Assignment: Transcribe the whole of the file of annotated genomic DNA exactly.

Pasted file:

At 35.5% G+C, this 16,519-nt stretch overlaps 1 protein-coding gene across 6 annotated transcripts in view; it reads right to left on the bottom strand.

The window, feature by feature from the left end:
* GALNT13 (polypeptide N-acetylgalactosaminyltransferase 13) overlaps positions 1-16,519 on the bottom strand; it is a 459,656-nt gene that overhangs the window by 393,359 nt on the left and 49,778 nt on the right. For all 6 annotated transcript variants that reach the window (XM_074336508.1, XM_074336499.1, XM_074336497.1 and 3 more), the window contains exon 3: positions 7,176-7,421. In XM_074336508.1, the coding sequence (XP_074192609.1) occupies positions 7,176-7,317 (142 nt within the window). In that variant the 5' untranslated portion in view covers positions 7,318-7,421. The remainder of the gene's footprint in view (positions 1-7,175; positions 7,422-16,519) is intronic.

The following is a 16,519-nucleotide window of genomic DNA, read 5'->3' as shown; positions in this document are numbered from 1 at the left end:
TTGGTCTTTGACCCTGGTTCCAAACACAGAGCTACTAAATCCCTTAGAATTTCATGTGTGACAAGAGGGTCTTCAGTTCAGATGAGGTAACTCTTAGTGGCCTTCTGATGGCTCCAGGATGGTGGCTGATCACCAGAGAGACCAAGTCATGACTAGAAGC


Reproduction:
At 35.5% G+C, this 16,519-nt stretch overlaps 1 protein-coding gene across 6 annotated transcripts in view; it reads right to left on the bottom strand.

The window, feature by feature from the left end:
* GALNT13 (polypeptide N-acetylgalactosaminyltransferase 13) overlaps positions 1-16,519 on the bottom strand; it is a 459,656-nt gene that overhangs the window by 393,359 nt on the left and 49,778 nt on the right. For all 6 annotated transcript variants that reach the window (XM_074336508.1, XM_074336499.1, XM_074336497.1 and 3 more), the window contains exon 3: positions 7,176-7,421. In XM_074336508.1, the coding sequence (XP_074192609.1) occupies positions 7,176-7,317 (142 nt within the window). In that variant the 5' untranslated portion in view covers positions 7,318-7,421. The remainder of the gene's footprint in view (positions 1-7,175; positions 7,422-16,519) is intronic.

The following is a 16,519-nucleotide window of genomic DNA, read 5'->3' as shown; positions in this document are numbered from 1 at the left end:
TTGGTCTTTGACCCTGGTTCCAAACACAGAGCTACTAAATCCCTTAGAATTTCATGTGTGACAAGAGGGTCTTCAGTTCAGATGAGGTAACTCTTAGTGGCCTTCTGATGGCTCCAGGATGGTGGCTGATCACCAGAGAGACCAAGTCATGACTAGAAGC